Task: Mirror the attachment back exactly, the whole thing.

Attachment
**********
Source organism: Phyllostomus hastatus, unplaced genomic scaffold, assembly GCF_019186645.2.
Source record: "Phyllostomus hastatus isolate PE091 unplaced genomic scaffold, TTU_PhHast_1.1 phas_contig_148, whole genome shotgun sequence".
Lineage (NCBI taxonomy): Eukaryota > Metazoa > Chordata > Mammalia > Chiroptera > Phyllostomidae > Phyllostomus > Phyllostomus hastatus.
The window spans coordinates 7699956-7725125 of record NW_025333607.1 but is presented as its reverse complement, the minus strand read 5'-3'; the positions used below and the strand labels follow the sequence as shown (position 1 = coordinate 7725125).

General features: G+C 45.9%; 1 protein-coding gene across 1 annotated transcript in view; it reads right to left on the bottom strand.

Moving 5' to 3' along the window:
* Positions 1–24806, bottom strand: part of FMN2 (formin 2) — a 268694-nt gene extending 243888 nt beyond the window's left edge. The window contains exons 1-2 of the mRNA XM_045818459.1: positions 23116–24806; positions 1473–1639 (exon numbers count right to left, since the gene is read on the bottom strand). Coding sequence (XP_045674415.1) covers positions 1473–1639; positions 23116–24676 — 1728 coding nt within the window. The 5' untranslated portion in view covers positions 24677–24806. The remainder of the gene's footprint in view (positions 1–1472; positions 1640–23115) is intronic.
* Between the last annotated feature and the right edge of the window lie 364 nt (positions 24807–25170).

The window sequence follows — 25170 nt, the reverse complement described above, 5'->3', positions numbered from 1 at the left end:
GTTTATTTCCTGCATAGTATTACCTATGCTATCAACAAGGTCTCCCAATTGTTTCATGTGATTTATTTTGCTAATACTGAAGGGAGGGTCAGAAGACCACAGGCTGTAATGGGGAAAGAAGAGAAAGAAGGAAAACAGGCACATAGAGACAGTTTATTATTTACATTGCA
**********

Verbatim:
Source organism: Phyllostomus hastatus, unplaced genomic scaffold, assembly GCF_019186645.2.
Source record: "Phyllostomus hastatus isolate PE091 unplaced genomic scaffold, TTU_PhHast_1.1 phas_contig_148, whole genome shotgun sequence".
Lineage (NCBI taxonomy): Eukaryota > Metazoa > Chordata > Mammalia > Chiroptera > Phyllostomidae > Phyllostomus > Phyllostomus hastatus.
The window spans coordinates 7699956-7725125 of record NW_025333607.1 but is presented as its reverse complement, the minus strand read 5'-3'; the positions used below and the strand labels follow the sequence as shown (position 1 = coordinate 7725125).

General features: G+C 45.9%; 1 protein-coding gene across 1 annotated transcript in view; it reads right to left on the bottom strand.

Moving 5' to 3' along the window:
* Positions 1–24806, bottom strand: part of FMN2 (formin 2) — a 268694-nt gene extending 243888 nt beyond the window's left edge. The window contains exons 1-2 of the mRNA XM_045818459.1: positions 23116–24806; positions 1473–1639 (exon numbers count right to left, since the gene is read on the bottom strand). Coding sequence (XP_045674415.1) covers positions 1473–1639; positions 23116–24676 — 1728 coding nt within the window. The 5' untranslated portion in view covers positions 24677–24806. The remainder of the gene's footprint in view (positions 1–1472; positions 1640–23115) is intronic.
* Between the last annotated feature and the right edge of the window lie 364 nt (positions 24807–25170).

The window sequence follows — 25170 nt, the reverse complement described above, 5'->3', positions numbered from 1 at the left end:
GTTTATTTCCTGCATAGTATTACCTATGCTATCAACAAGGTCTCCCAATTGTTTCATGTGATTTATTTTGCTAATACTGAAGGGAGGGTCAGAAGACCACAGGCTGTAATGGGGAAAGAAGAGAAAGAAGGAAAACAGGCACATAGAGACAGTTTATTATTTACATTGCA